New words – 4 March 2019

 

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voiceprint noun [C]
/ˈvɔɪs.prɪnt/
the unique characteristics of a person’s voice, used as a form of identification

The companies behind this technology say that a voiceprint includes more than 100 unique physical and behavioural characteristics of each individual, such as length of the vocal tract, nasal passage, pitch, accent and so on. They claim it is as unique to an individual as a fingerprint, and that their systems even recognise people if they have a cold or sore throat.
[The Guardian, 22 September 2018]

cyberhoarding noun [U]
UK /ˈsaɪ.bəhɔː.dɪŋ/ US /ˈsaɪ.bɚhɔːr.dɪŋ/
a psychological condition where someone finds it impossible to delete unwanted or old data from their computer or other device

You might laugh, but cyberhoarding has become a problem for me and many others. It is one of several new mental health problems that researchers believe is being fuelled by the internet and social media. A new team, named the European Problematic Use of the Internet Research Network, this week said it would examine the condition to measure its long-term impact on web users.
[The Telegraph, 10 October 2018]

predictalitics noun [U]
UK /prɪ.dɪk.tə.ˈlɪt.ɪks/ US /prɪ.dɪk.tə.ˈlɪt̬.ɪks/
a process in which a computer examines all the data available on someone and uses it to predict what diseases they are at risk of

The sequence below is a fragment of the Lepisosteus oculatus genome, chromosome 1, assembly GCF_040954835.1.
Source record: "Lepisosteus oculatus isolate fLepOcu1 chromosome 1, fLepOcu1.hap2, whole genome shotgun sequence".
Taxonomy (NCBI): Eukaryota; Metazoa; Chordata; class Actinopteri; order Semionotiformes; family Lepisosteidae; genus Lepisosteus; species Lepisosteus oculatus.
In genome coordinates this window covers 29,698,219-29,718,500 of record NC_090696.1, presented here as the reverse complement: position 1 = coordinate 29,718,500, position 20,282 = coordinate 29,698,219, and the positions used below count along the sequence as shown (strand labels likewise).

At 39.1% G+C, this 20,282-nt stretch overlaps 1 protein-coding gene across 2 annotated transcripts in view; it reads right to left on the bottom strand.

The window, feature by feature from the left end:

As part of the NHS’s 100,000 Genome Project volunteers are being proactively screened to build up one of the largest DNA databases in the world, which researchers and clinicians will be able to use to fine tune this ‘predictalitics’ technique.
[The Telegraph, 7 May 2018]

About new words

2 thoughts on “New words – 4 March 2019

  1. judyhamid

    Please can you add a category to your voting options-something along the lines of ‘I like this word and would support its usage’ or ‘this word expresses a current idea/trend which I think is here to stay’. The ‘let’s wait and see’ option doesn’t really offer us the chance to express our enjoyment of the novelty of new words – and isn’t that the most interesting thing about neologisms?

  2. Robert Richter

    It would help if you put a punctuation mark, such as a dash, after the initial word that is the subject of the definition.

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